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Constantly embracing polarity, mixing and matching sounds and visuals to create something new and unique – LION BABE are the New York duo formed of singer/songwriter and performance artist Jillian Hervey and instrumentalist and producer Lucas Goodman.
The pair met at the end of their college experiences. Jillian was in the beginnings of her professional dance career while Lucas was focused on producing artists/bands and his own personal project under the name Astro Raw. Their decision to collaborate on music was purely based on curiosity and chance. After the organic creation of the sultry, electronic soul track ‘Treat Me Like Fire’, they decided to give the song a home and create LION BABE.
LION BABE draw on an eclectic mix of influences for their sonic and stunning visuals, which mirror the rich melting pot of cultures that New York offers. Citing the likes of A Tribe Called Quest and Sergeant Pepper-era Beatles as having a major impact on them both in their formative years, they identify with a generation brought up on the internet, with references from film and music of all genres, places and eras being just a click away.
Their debut LION BABE EP, is led by their single ‘Jump Hi’ which includes a mesmerising Nina Simone sample, written by Jillian, produced by Lucas and featuring hip-hop artist Childish Gambino. The EP is a sublime collection of tracks which showcase the band’s ethos for fearlessly reworking and reinventing the familiar, combining it with their love of fantasy and the surreal, to make their own unique pieces of art; a new kind of soul. Also featuring ‘Treat Me Like Fire’, the EP is set for a December 15th release on Outsiders Recorded Music (Universal Music).
Taking the same approach to their collaborations, the band have worked with the likes of childhood hero and Grammy Award winning artist and producer Pharrell Williams, and prolific producers/musicians Jeff Bhasker, Andrew Wyatt and Al Shux – aiming to inspire their generation to take risks and not follow moulds, promoting individuality, uniqueness and change.
Pop music can be divided into a before and an after.
An artist introduces herself to the world and in an instant everything that came before sounds old, as if the future has arrived and with it the future of music.
Seinabo Sey is such an artist.
At the age of twenty four Seinabo Sey is in a position where the only possible direction is forward. Listening to her music is like hearing contemporary pop music skip a notch and jump straight up to the next level. As a singer and live performer she has few rivals in the world in 2014.
Seinabo Sey grew up in Sweden and Gambia surrounded by music. At home reggae and Sufi music was the music of choice and her father, legendary West African musician Maudo Sey, introduced her to traditional Senegalese and Gambian music from an early age. As a teenager Seinabo Sey found her singing voice listening to records by Lauryn Hill, Alicia Keys and Beyonce.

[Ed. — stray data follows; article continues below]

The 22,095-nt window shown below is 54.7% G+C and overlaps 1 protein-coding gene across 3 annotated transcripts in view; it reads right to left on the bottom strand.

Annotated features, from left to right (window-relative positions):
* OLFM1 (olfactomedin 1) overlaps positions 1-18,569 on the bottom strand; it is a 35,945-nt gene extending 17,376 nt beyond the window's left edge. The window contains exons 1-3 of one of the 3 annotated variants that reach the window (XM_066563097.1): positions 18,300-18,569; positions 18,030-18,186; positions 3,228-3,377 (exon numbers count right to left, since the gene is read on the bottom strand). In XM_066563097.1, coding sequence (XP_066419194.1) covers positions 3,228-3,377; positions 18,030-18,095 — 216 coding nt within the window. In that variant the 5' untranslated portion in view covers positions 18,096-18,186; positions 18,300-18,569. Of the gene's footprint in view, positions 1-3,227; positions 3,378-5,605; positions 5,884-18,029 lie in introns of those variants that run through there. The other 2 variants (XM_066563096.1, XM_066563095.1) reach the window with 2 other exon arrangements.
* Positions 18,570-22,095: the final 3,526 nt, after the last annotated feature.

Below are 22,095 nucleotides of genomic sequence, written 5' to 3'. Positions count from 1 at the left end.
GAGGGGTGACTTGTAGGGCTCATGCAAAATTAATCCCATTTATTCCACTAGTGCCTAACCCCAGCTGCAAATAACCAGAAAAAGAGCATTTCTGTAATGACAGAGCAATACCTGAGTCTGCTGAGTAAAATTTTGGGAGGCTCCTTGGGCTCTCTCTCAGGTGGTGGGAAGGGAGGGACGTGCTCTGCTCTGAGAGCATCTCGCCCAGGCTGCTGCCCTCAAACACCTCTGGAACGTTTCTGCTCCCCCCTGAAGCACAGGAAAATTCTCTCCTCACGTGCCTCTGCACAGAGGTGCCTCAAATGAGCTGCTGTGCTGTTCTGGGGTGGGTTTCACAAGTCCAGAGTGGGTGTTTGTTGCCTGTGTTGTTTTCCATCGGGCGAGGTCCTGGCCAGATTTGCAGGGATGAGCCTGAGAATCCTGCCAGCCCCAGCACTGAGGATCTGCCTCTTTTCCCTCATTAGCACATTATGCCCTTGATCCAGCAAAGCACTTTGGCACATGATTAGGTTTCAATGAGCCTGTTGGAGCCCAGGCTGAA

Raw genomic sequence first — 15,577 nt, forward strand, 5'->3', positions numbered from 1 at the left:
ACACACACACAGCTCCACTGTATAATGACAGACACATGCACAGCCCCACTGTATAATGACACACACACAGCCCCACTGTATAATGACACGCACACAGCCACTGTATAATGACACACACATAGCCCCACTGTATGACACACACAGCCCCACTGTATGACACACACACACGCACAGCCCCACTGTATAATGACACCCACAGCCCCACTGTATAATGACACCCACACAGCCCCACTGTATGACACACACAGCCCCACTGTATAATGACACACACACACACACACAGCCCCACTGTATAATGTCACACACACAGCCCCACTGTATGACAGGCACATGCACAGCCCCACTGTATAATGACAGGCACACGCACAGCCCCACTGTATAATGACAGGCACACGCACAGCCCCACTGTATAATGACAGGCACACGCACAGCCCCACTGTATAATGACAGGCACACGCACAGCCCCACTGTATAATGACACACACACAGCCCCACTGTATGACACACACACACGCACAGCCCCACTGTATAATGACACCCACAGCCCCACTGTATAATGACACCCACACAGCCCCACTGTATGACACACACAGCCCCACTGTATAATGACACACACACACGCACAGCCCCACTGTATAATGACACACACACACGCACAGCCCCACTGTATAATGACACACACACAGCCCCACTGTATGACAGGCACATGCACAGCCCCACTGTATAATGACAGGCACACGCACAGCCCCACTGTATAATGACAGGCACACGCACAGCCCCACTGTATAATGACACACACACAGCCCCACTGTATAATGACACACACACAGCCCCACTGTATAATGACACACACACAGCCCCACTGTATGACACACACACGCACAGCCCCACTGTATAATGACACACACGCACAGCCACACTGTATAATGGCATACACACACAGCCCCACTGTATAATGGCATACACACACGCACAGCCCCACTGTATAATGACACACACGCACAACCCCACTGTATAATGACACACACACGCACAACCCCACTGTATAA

“My father was very important for my musical development. It was not that he taught me how to sing, but music was always present at our house when I grew up and without him I’m not sure I would do what I do today.”
Her debut single »Younger« catapulted Seinabo Sey to the very frontlines of contemporary pop music and attracted considerable attention both in her native Sweden as well as internationally at the time of its release. »For Madeleine« (named after and dedicated to Sey’s mother) is the continuation, an EP of five songs produced by Magnus Lidehäll where Seinabo Sey has worked with some of Sweden’s and the world’s most talked-about songwriters at the moment, besides Lidehäll, Vincent Pontare, Salem Al Fakir and Oskar Linnros.
‘Younger’ and ‘Hard Time’ already sound like classics. ‘Pistols At Dawn’ and ‘You’ are hypnotic pop songs where Seinabo Sey triumphs as a singer in the lower registers. ‘River’ is an intense portrayal of love and break-up backed by fiery gospel choirs. It sounds like everything and nothing, often both at the same time. As an artist Seinabo Sey has a unique tone of voice that makes her music instantly recognizable. Her music cannot be compared to anything other than Seinabo Sey.
“Growing up in two different cultures made me aware of the complexity of life and susceptible to impressions and perspectives. It’s a skill that comes in handy when I’m writing lyrics. I have always tried to see both sides of every issue, in search of the very root of the problem. What we say rarely tells the whole story. There is always something lurking underneath the surface. That’s what I’m trying to access when I’m making music.”
The live performance adds additional dimensions to Seinabo Sey’s music. Without much ado she manages to convey more as a live performer than artists with far more experience manage to convey during a career.
“On stage you are allowed to use your body and face in order to convey another story than on a record. You are given time to create a world and build a relationship with the audience that is personal and unique and that only exists at the very moment when you are on stage. I’m really looking forward to recording more music so that I will get the opportunity to develop that relationship.”
Less than a year has passed since ‘Younger’ was released, but Seinabo Sey has already become hungry for more. ‘For Madeleine’ presents an artist with the world as her work place and contemporary pop music in the palm of her hand.
“Starting out my only goal was simply to keep on making music for as long as possible. Now I have realized that it is indeed possible to have even greater ambitions than that. It is possible to make music and maintain your integrity while at the same time gaining a large audience. It takes hard work and a lot of discipline, but it is possible if you want it and believe in what you do.”